Scientist have discovered self healing polymers that could be used as synthetic human skin

You know we are passionate about science and the skin and so here is another interesting news piece that may leave you sat on the edge of your seat… self healing synthetic skin. This all sounds very futuristic and ‘Terminator’ like, but according to WiredNews, soon it really will be possible to have synthetic skin that can heal itself, which will be particularly useful for those who have skin healing problems or those that have been subject to unrepairable injury. Could skin grafts be a thing of the past? ‘How on earth does this stuff work’? …I hear you say.

Scientists began by looking into synthetic skin for prosthetics, so that those who had been affected by injury, could regain the sense of touch (this is a generalisation, as there is a lot more to it in the way of how it all actually works… like electronic currents and brain signals and things). Investigations were made further when researchers found polymers that react in a similar way to the self healing qualities of human skin. This lead them to believe that it may be possible to generate, what is essentially, synthetic skin made from plastics or rubbers, that can heal themselves. The discovery is said to have been a scientific break through, but is still being developed.

Due to the nature of our daily lives and activities, our skin needs to manage a whole plethora of functions. Not only does it need to be sensitive to touch, hold in and be permeable to moisture, protect our nerves and circulatory system, and heal itself if it gets damaged, but it needs to have a flexible, smooth texture and allow for us to move easily within it, and also to adapt to our bodies growth and change. This is a rather demanding feat for scientists to find something that will replicate all of these actions, but this hasn’t stopped a team of chemical engineers in California from trying.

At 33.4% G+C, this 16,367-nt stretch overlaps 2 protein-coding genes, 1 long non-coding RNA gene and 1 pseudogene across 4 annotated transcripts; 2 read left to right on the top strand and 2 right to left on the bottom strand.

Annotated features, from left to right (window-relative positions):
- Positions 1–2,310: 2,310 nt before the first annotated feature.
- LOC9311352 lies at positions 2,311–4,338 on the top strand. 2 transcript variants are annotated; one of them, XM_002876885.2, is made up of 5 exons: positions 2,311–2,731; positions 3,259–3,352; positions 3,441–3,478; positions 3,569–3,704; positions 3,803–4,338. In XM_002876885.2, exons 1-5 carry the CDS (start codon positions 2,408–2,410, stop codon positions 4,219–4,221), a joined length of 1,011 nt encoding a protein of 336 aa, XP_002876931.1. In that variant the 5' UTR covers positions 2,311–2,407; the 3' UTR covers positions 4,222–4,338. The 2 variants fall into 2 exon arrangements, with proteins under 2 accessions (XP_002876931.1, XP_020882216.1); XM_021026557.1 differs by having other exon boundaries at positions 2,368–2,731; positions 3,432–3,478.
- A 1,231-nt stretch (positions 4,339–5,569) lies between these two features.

Science never fails to surprise us, and in a short time, we may be able to use this technology in medicine. Let’s hope the engineers succeed. Great news on the skin care and medicine front!

To read more, click on the link below:

http://www.wired.com/wiredscience/2012/11/synthetic-skin/

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Skin Science… how the skin of fish could encourage human wound healing

Although this doesn’t have much to do with anti-ageing or remedies for menopause symptoms, the skin intrigues us greatly and we always like to keep you up to date with what is happening in the world of science. The latest skin-science news has revealed a new form of technology that will enable the manipulation of fish skin into a substance that can be used to encourage human skin to heal, when we may be affected by an illness that prevents our skin from healing on its own. This new wound healing technology could help to prevent serious infections when the skin doesn’t quite want to grow back together.

This substance is known as Marigen Omega3 and has recently been approved by the FDA in America for safe use in human medicine. The “skin” is formed by removing the cells of the fish, leaving behind the connective tissue.

“These sheets of “skin” aren’t just whole fleshy slabs right off the fish. MariGen Omega3 consists of the layers of connective tissues that are left after the cells have been removed. The remaining material is known as extracellular matrix (ECM). The removal of the fish cells prevents any possible infection or immune reaction when applied to the patient’s wound.”

This connective tissue also contains Omega 3 lipids which can help reduce inflammation around the wound itself. The technology is thought to be a suitable replacement for the current use of a similar process that uses pig skin, as it is very similar to human skin. The fish alternative provides an alternative for those of different faiths where pig flesh is unsuitable, but the added bonus of fish skin containing natural omega 3 means that it may even be more effective. This is another astounding breakthrough in the world of science and technology, which never ceases to amaze us.

To read the full article, visit the link below (where the above quote was taken from):

http://www.geek.com/science/fda-approves-fish-skin-material-to-help-heal-human-wounds-1576941/